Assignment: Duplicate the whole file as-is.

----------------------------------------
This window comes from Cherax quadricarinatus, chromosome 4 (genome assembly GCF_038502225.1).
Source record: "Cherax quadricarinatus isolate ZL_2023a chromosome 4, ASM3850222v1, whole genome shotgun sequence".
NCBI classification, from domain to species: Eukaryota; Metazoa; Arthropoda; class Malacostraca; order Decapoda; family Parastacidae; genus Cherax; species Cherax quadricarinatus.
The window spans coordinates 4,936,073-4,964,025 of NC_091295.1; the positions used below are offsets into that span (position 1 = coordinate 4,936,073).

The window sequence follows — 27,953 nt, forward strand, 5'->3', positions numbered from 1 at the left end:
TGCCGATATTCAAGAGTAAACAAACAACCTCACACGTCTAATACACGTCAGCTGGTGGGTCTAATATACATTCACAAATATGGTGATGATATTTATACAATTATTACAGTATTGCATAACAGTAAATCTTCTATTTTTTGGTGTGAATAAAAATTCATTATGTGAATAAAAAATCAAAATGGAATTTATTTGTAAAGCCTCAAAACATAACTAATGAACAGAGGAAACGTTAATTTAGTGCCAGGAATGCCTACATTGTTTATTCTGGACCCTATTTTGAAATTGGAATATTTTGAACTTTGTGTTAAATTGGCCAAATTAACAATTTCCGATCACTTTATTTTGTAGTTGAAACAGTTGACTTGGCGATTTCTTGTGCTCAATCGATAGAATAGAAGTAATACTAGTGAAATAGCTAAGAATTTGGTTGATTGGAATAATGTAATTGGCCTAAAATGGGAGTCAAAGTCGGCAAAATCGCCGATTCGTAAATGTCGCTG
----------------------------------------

This window comes from Cherax quadricarinatus, chromosome 4 (genome assembly GCF_038502225.1).
Source record: "Cherax quadricarinatus isolate ZL_2023a chromosome 4, ASM3850222v1, whole genome shotgun sequence".
NCBI classification, from domain to species: Eukaryota; Metazoa; Arthropoda; class Malacostraca; order Decapoda; family Parastacidae; genus Cherax; species Cherax quadricarinatus.
The window spans coordinates 4,936,073-4,964,025 of NC_091295.1; the positions used below are offsets into that span (position 1 = coordinate 4,936,073).

The window sequence follows — 27,953 nt, forward strand, 5'->3', positions numbered from 1 at the left end:
TGCCGATATTCAAGAGTAAACAAACAACCTCACACGTCTAATACACGTCAGCTGGTGGGTCTAATATACATTCACAAATATGGTGATGATATTTATACAATTATTACAGTATTGCATAACAGTAAATCTTCTATTTTTTGGTGTGAATAAAAATTCATTATGTGAATAAAAAATCAAAATGGAATTTATTTGTAAAGCCTCAAAACATAACTAATGAACAGAGGAAACGTTAATTTAGTGCCAGGAATGCCTACATTGTTTATTCTGGACCCTATTTTGAAATTGGAATATTTTGAACTTTGTGTTAAATTGGCCAAATTAACAATTTCCGATCACTTTATTTTGTAGTTGAAACAGTTGACTTGGCGATTTCTTGTGCTCAATCGATAGAATAGAAGTAATACTAGTGAAATAGCTAAGAATTTGGTTGATTGGAATAATGTAATTGGCCTAAAATGGGAGTCAAAGTCGGCAAAATCGCCGATTCGTAAATGTCGCTG